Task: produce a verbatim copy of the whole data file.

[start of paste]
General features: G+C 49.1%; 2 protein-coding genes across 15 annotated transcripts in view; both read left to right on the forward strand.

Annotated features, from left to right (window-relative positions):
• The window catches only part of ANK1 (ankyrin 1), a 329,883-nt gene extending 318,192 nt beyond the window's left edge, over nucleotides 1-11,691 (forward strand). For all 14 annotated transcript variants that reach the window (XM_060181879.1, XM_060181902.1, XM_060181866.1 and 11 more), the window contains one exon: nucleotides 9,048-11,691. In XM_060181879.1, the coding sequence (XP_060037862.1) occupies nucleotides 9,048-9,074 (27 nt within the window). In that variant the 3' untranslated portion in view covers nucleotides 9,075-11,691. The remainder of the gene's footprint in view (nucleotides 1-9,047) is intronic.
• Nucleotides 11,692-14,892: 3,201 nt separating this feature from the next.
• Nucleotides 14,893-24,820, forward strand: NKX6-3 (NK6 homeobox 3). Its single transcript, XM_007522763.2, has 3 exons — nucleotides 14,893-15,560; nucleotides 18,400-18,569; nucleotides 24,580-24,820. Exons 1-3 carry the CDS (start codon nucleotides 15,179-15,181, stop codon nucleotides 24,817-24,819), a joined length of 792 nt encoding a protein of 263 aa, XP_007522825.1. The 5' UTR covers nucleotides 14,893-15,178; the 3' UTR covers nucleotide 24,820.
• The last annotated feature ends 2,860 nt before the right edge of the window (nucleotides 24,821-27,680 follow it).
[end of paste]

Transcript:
General features: G+C 49.1%; 2 protein-coding genes across 15 annotated transcripts in view; both read left to right on the forward strand.

Annotated features, from left to right (window-relative positions):
• The window catches only part of ANK1 (ankyrin 1), a 329,883-nt gene extending 318,192 nt beyond the window's left edge, over nucleotides 1-11,691 (forward strand). For all 14 annotated transcript variants that reach the window (XM_060181879.1, XM_060181902.1, XM_060181866.1 and 11 more), the window contains one exon: nucleotides 9,048-11,691. In XM_060181879.1, the coding sequence (XP_060037862.1) occupies nucleotides 9,048-9,074 (27 nt within the window). In that variant the 3' untranslated portion in view covers nucleotides 9,075-11,691. The remainder of the gene's footprint in view (nucleotides 1-9,047) is intronic.
• Nucleotides 11,692-14,892: 3,201 nt separating this feature from the next.
• Nucleotides 14,893-24,820, forward strand: NKX6-3 (NK6 homeobox 3). Its single transcript, XM_007522763.2, has 3 exons — nucleotides 14,893-15,560; nucleotides 18,400-18,569; nucleotides 24,580-24,820. Exons 1-3 carry the CDS (start codon nucleotides 15,179-15,181, stop codon nucleotides 24,817-24,819), a joined length of 792 nt encoding a protein of 263 aa, XP_007522825.1. The 5' UTR covers nucleotides 14,893-15,178; the 3' UTR covers nucleotide 24,820.
• The last annotated feature ends 2,860 nt before the right edge of the window (nucleotides 24,821-27,680 follow it).